Am I alone at pondering the recent spate of claims to some form of 'national' status for various groups around Europe? The United Kingdom is being, it appears, torn asunder by the Scottish nationalist, Welsh nationalists and there are even division between the North East and the rest. Now we have the Catalonians, the original agents of unification of Spain and the conquest of the Muslim Caliphate in the rest of Spain, wanting to break away. Germany has long had an uneasy relationship with Bavaria and if one heads into the Balkan states you encounter some really strong 'nationalist' sentiments.
Head into the former Eastern Bloc countries and it gets stronger. There former Czechoslovakia has become two states divided by the Dnieper River - even the capital is split between the two. The Ukraine has a problem, since during the Soviet years, there was massive immigration from Russia, so now you find ethnic Russians dominating the political scene and the 'native' Ukrainians feel their voice is being stifled. Travel around that whole area and you find this is repeated in a number of places. The Baltic is no exception, you even have to take into account the former East and West Prussia, no longer part of Germany, now largely part of Poland and Lithuania - but with a small wedge which includes the former Königsberg (renamed Kaliningrad) - now part of Russia.
It sometimes seems that peoples, nations and national identities are being torn asunder by the propaganda and the political ambitions of a small and very vociferous (and sometimes violent) group in each country. The carrot is always held out that they need to have control of their own affairs, their own wealth and to shake off the 'oppression' of whoever the greater national government is.
I suspect that it is, in part, driven by frustration among voters who don't live in the 'Big Capital' or who watch the political classes enrich themselves while excluding or ignoring everyone outside of the 'capital' wherever it is. That is certainly true of parts of the UK, where the political elite and the civil servants all seem to live in London and many seem to think that London is the whole of the UK. The attitude is, 'if its right for London, it's right for everywhere.' One often has the impression that the denizens of Westminster and Whitehall think the world ends at the M25, or, if it does continue beyond there, it either doesn't matter or it has all the same facilities and amenities that London has. I recall being told by a Whitehall visitor that I should make more use of public transport to get to and from work. She was completely unable to grasp the fact that even using trains this would still take between one and two hours if all the trains connected and there were no delays anywhere.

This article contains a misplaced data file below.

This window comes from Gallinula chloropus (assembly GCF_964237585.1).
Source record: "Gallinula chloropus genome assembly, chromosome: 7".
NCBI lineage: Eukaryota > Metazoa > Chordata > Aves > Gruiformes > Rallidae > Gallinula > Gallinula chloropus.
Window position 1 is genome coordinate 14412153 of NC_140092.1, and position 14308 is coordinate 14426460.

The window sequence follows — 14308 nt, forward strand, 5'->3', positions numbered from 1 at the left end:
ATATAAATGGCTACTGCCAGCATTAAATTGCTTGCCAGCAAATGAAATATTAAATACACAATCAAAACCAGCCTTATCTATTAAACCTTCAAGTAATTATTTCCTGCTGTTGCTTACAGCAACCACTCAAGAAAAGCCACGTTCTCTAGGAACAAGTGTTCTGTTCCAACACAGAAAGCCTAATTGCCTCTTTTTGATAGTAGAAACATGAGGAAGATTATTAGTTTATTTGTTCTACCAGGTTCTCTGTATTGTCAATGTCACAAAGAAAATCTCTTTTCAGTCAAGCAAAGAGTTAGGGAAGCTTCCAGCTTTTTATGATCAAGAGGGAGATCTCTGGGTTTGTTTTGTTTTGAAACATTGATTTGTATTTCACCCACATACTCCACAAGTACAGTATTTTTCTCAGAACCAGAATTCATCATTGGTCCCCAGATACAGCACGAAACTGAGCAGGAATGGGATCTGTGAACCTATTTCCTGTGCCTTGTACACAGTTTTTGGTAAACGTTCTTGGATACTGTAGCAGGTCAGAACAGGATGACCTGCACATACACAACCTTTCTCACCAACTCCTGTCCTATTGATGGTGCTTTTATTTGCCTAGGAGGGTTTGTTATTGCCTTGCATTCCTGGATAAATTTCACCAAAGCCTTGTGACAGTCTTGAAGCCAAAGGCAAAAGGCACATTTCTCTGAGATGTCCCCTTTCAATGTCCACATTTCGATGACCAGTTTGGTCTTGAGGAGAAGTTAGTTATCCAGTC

Her solution? 'Just sell your house there then and move closer to your employment.' It is that sort of mindset that fails to recognise the real difficulties faced by those who don't enjoy the generous end of the pay scales that causes real anger - and probably feeds the desire to break away from the control of twits like that. The reason I lived where I did was that I couldn't afford the inflated prices nearer my employer!
The danger, however, is that viable economies can easily become non-viable, the 'resources' may prove uneconomical or, may not be as rich or as large as was promised. It is said we get the governments we deserve, and to an extent this is true. Quite often we are taken in by the soft words, the buzz-phrases and the razzmatazz - and fail to see the fact it is all a false facade.
The second, and perhaps larger danger with rampant nationalism, is that it breeds strife between those 'not of my nation' and those that are. It must, surely, be ironic that it arises now, in a time of Multi-Culturalism, when we are told all these 'boundaries' have been torn down. It is also, as one commentator remarked recently, something that always arises at a time of financial hardship - perhaps because there is always the allure of "we can do it better if only ..."
I suspect that these 'nationalist' ambitions are an inbred part of human nature, a desire to belong to an exclusive club or group, a desire to be able to identify strongly with one particular group, be it through language, culture, religion or geography. Personally I find it rather saddening that people can be inflamed into such a narrow vision so easily.
Weekly Climate and Energy News Roundup #186
46 minutes ago